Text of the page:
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Milken Award-winning Maize teacher dies in zip-line accident

Students and teachers at Maize Central Elementary School had been looking forward to Jeanie Weve’s return to the classroom after her maternity leave.

On Monday, they mourned the sudden loss of the beloved and highly respected teacher and mom, who died Sunday in a zip-line accident in Reno County.

“It was not uncommon to walk by her classroom first thing in the morning and see Jeanie dancing and cheering with her kids,” said David Jennings, principal at Maize Central Elementary, where Weve taught fourth grade.

“She liked to ‘wake up’ their brains and their bodies before they got down to the tasks of the day. She was a one-of-a-kind teacher.”

Officials say Weve, 39, was with family members and friends riding a zip line near her home in Pretty Prairie on Sunday evening. She was on maternity leave after giving birth to her third child, daughter Macy, about five weeks ago.

Fire and emergency medical crews were called to a fall at a private home near the corner of Silver Lake and McNew, just west of Cheney Lake, at about 6 p.m. Sunday, Reno County Sheriff Randy Henderson said.

“Witnesses said that Jeanie grabbed the zip line and appeared to freeze as she jumped off, letting go of the handles and falling about 20 feet,” Henderson said.

It is unclear whether Weve was wearing a safety harness, he said. The accident is still under investigation.

Weve was taken by ambulance to Via Christi Hospital on St. Francis and later died from injuries related to the fall, Henderson said.

No one from the Sheriff’s Office was called to the scene Sunday, Henderson added. He said he learned about Weve’s death from the county coroner Monday morning.

Last fall, Weve was named a Milken National Educator during a surprise assembly at Maize Central Elementary. The award, one of the highest honors in teaching, came with a $25,000 prize.

“I feel blessed to just go to a job every day that I really feel called to do,” Weve told The Eagle after receiving the award. “Every morning I wake up and think, ‘I really have the best job in the world.’”

Karen McDermott, spokeswoman for the Maize school district, said officials notified school employees about Weve’s death Sunday night and counselors were called to the school Monday morning.

Weve, pronounced “WEE-vee,” had taught for 18 years and had been at Maize since August 2008. She was scheduled to return to the classroom after the Thanksgiving break, McDermott said.

“We definitely came together this morning with sadness in our hearts, but also joy because she’s someone who always had joy in her heart,” said Trish Shields, a first-grade teacher at Maize Central and a longtime friend of Weve’s.

“Her passion for teaching was so contagious, you could just feel it,” she said.

Shields said Weve’s love for teaching extended to her church, Aldersgate United Methodist Church in Wichita, where she helped with Christmas pageants, vacation Bible school and various youth programs.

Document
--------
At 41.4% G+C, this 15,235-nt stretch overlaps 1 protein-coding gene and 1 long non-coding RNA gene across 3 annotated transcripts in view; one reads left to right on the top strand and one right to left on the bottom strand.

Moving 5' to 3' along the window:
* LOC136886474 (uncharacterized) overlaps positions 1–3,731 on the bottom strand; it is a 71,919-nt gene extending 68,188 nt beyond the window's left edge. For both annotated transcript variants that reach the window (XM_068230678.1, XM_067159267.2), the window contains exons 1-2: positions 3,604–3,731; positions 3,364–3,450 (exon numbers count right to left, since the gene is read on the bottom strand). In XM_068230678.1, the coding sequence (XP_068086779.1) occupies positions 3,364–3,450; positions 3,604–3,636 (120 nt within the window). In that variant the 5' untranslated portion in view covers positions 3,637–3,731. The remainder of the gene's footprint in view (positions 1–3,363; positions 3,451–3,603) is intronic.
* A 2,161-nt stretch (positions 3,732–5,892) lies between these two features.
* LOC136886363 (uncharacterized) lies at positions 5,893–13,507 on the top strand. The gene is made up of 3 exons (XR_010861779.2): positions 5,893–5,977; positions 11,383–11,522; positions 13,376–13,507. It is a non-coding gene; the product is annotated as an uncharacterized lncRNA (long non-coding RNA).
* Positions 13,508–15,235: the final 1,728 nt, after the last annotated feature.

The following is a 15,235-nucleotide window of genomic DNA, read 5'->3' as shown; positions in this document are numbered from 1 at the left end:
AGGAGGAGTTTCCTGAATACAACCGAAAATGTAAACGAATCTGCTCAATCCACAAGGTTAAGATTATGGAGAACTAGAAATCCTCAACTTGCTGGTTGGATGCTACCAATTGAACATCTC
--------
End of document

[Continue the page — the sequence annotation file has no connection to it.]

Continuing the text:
“She’s just an amazing woman of God,” Shields said. “She lived by God’s pure example and was just an amazing person.”

Jennings, the principal, said Weve was known in school for her high-energy approach to teaching.

“What she created in her classroom can’t be taught or manufactured. It came naturally as a result of Jeanie’s personality and genuine love for each student,” he said. “She will be missed by all who knew and loved her.”

After winning the Milken Award last October, Weve – then Jeanie Padron – said she and her fiance were planning a January 2011 wedding and would spend some of her winnings on wedding expenses.

She was one of 55 educators around the country – and the only one in Kansas – to be recognized last year for innovative and exceptional teaching styles.

“We’re all just weeping. We can’t believe it,” said Barbara Bowers, spokeswoman for the California-based Milken Family Foundation.

As part of the award, Weve traveled to Los Angeles last spring to participate in a national education conference, Bowers said.

Weve said she was inspired to become a teacher by her mother, who taught kindergarten in Oklahoma for 30 years. Every day in the classroom was challenging and rewarding, she said.

“I think about my students, especially those little guys who struggle all day long, and it’s really hard for them,” she said last fall. “It’s so important to be mindful of that.”

Shields, the first-grade teacher, said she wasn’t surprised when she heard that Weve had been riding a zip line.

“She’s just full of adventure, always ready to try something new,” Shields said. “You could just see Jeanie, probably the first one in line saying, ‘Let’s go.’ She was amazing.”

Weve is survived by her husband, Mark, daughter Carlee Padron, a seventh-grader, son Alex Padron, a fourth-grader, and newborn Macy Weve. The funeral is at 10 a.m. Thursday at Central Community Church in Wichita.

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